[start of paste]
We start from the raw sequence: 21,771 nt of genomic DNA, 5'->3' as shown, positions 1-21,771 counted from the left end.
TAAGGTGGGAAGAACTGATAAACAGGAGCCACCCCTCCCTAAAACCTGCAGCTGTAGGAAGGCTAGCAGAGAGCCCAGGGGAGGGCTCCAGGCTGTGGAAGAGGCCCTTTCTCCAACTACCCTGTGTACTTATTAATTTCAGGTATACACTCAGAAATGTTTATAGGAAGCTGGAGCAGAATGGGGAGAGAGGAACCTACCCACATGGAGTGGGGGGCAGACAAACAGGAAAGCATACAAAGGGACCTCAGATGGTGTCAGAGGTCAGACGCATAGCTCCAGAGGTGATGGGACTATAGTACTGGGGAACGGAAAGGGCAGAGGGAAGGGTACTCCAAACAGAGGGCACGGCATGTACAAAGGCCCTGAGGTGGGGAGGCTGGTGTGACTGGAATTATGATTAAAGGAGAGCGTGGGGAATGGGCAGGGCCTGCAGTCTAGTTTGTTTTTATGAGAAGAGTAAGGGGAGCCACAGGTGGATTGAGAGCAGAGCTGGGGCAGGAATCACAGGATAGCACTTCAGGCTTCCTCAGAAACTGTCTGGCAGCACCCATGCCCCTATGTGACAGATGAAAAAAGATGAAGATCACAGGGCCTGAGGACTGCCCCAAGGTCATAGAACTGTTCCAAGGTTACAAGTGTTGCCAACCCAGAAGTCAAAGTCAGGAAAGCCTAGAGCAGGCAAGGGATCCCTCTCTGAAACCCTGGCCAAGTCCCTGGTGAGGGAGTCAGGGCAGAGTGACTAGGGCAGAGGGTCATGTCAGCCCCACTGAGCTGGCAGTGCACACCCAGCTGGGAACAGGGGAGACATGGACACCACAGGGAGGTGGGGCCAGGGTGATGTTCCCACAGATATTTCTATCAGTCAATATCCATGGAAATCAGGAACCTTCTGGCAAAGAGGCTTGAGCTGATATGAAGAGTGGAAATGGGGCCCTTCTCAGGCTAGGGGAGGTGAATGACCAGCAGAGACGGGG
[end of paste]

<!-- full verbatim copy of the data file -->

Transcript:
We start from the raw sequence: 21,771 nt of genomic DNA, 5'->3' as shown, positions 1-21,771 counted from the left end.
TAAGGTGGGAAGAACTGATAAACAGGAGCCACCCCTCCCTAAAACCTGCAGCTGTAGGAAGGCTAGCAGAGAGCCCAGGGGAGGGCTCCAGGCTGTGGAAGAGGCCCTTTCTCCAACTACCCTGTGTACTTATTAATTTCAGGTATACACTCAGAAATGTTTATAGGAAGCTGGAGCAGAATGGGGAGAGAGGAACCTACCCACATGGAGTGGGGGGCAGACAAACAGGAAAGCATACAAAGGGACCTCAGATGGTGTCAGAGGTCAGACGCATAGCTCCAGAGGTGATGGGACTATAGTACTGGGGAACGGAAAGGGCAGAGGGAAGGGTACTCCAAACAGAGGGCACGGCATGTACAAAGGCCCTGAGGTGGGGAGGCTGGTGTGACTGGAATTATGATTAAAGGAGAGCGTGGGGAATGGGCAGGGCCTGCAGTCTAGTTTGTTTTTATGAGAAGAGTAAGGGGAGCCACAGGTGGATTGAGAGCAGAGCTGGGGCAGGAATCACAGGATAGCACTTCAGGCTTCCTCAGAAACTGTCTGGCAGCACCCATGCCCCTATGTGACAGATGAAAAAAGATGAAGATCACAGGGCCTGAGGACTGCCCCAAGGTCATAGAACTGTTCCAAGGTTACAAGTGTTGCCAACCCAGAAGTCAAAGTCAGGAAAGCCTAGAGCAGGCAAGGGATCCCTCTCTGAAACCCTGGCCAAGTCCCTGGTGAGGGAGTCAGGGCAGAGTGACTAGGGCAGAGGGTCATGTCAGCCCCACTGAGCTGGCAGTGCACACCCAGCTGGGAACAGGGGAGACATGGACACCACAGGGAGGTGGGGCCAGGGTGATGTTCCCACAGATATTTCTATCAGTCAATATCCATGGAAATCAGGAACCTTCTGGCAAAGAGGCTTGAGCTGATATGAAGAGTGGAAATGGGGCCCTTCTCAGGCTAGGGGAGGTGAATGACCAGCAGAGACGGGG